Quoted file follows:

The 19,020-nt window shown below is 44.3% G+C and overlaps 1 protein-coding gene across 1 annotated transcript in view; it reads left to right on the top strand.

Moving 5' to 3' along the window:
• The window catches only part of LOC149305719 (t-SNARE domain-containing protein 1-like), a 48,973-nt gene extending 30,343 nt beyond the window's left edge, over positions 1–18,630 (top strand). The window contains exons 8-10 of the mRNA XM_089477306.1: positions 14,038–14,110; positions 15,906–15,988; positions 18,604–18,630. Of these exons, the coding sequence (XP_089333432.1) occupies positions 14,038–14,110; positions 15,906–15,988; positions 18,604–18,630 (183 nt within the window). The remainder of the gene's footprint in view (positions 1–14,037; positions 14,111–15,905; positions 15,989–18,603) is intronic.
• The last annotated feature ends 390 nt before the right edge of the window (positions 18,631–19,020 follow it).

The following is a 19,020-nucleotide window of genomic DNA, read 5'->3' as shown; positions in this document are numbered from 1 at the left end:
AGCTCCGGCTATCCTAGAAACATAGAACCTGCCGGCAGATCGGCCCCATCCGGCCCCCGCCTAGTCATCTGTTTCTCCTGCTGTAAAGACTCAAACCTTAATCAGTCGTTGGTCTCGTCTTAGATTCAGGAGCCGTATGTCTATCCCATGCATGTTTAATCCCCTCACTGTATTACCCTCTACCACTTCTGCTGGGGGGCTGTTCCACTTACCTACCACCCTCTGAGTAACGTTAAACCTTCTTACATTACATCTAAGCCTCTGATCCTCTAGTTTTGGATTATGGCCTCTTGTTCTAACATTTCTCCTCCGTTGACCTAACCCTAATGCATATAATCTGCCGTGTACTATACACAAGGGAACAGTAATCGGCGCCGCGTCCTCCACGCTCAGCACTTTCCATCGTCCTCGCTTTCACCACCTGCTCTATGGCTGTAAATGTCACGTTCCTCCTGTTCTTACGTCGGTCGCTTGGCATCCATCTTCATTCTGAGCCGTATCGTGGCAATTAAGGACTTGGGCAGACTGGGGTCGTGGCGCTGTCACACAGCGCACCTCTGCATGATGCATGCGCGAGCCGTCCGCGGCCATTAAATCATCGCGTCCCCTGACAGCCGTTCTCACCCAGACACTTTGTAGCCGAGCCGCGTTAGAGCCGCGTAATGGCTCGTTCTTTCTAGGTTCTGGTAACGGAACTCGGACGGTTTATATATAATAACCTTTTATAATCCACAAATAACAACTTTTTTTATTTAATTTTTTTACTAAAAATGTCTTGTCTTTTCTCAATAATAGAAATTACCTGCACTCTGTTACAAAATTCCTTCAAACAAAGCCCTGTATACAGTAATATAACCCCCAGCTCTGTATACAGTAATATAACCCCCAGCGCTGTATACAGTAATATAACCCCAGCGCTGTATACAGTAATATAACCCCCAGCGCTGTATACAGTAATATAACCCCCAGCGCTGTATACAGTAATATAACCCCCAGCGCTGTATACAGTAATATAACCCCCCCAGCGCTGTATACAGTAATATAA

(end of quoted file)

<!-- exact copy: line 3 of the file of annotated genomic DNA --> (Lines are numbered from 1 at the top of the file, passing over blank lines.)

• The window catches only part of LOC149305719 (t-SNARE domain-containing protein 1-like), a 48,973-nt gene extending 30,343 nt beyond the window's left edge, over positions 1–18,630 (top strand). The window contains exons 8-10 of the mRNA XM_089477306.1: positions 14,038–14,110; positions 15,906–15,988; positions 18,604–18,630. Of these exons, the coding sequence (XP_089333432.1) occupies positions 14,038–14,110; positions 15,906–15,988; positions 18,604–18,630 (183 nt within the window). The remainder of the gene's footprint in view (positions 1–14,037; positions 14,111–15,905; positions 15,989–18,603) is intronic.